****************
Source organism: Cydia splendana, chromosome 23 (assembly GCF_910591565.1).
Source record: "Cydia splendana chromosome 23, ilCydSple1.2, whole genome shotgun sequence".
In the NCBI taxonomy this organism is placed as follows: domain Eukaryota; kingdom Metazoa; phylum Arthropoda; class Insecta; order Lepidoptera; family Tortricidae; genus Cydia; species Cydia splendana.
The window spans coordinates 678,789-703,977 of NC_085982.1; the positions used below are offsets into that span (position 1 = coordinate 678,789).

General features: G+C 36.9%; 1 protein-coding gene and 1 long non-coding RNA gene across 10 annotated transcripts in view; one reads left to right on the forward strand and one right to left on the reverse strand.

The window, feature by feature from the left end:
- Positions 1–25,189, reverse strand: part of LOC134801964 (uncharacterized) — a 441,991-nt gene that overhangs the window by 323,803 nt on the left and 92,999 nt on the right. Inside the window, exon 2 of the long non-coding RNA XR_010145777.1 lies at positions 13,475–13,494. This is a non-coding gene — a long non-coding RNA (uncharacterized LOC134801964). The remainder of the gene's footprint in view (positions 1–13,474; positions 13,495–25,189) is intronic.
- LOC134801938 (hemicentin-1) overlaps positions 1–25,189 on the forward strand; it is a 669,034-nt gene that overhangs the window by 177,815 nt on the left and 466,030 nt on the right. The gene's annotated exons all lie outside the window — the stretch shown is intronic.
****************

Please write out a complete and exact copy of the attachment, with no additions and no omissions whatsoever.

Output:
Source organism: Cydia splendana, chromosome 23 (assembly GCF_910591565.1).
Source record: "Cydia splendana chromosome 23, ilCydSple1.2, whole genome shotgun sequence".
In the NCBI taxonomy this organism is placed as follows: domain Eukaryota; kingdom Metazoa; phylum Arthropoda; class Insecta; order Lepidoptera; family Tortricidae; genus Cydia; species Cydia splendana.
The window spans coordinates 678,789-703,977 of NC_085982.1; the positions used below are offsets into that span (position 1 = coordinate 678,789).

General features: G+C 36.9%; 1 protein-coding gene and 1 long non-coding RNA gene across 10 annotated transcripts in view; one reads left to right on the forward strand and one right to left on the reverse strand.

The window, feature by feature from the left end:
- Positions 1–25,189, reverse strand: part of LOC134801964 (uncharacterized) — a 441,991-nt gene that overhangs the window by 323,803 nt on the left and 92,999 nt on the right. Inside the window, exon 2 of the long non-coding RNA XR_010145777.1 lies at positions 13,475–13,494. This is a non-coding gene — a long non-coding RNA (uncharacterized LOC134801964). The remainder of the gene's footprint in view (positions 1–13,474; positions 13,495–25,189) is intronic.
- LOC134801938 (hemicentin-1) overlaps positions 1–25,189 on the forward strand; it is a 669,034-nt gene that overhangs the window by 177,815 nt on the left and 466,030 nt on the right. The gene's annotated exons all lie outside the window — the stretch shown is intronic.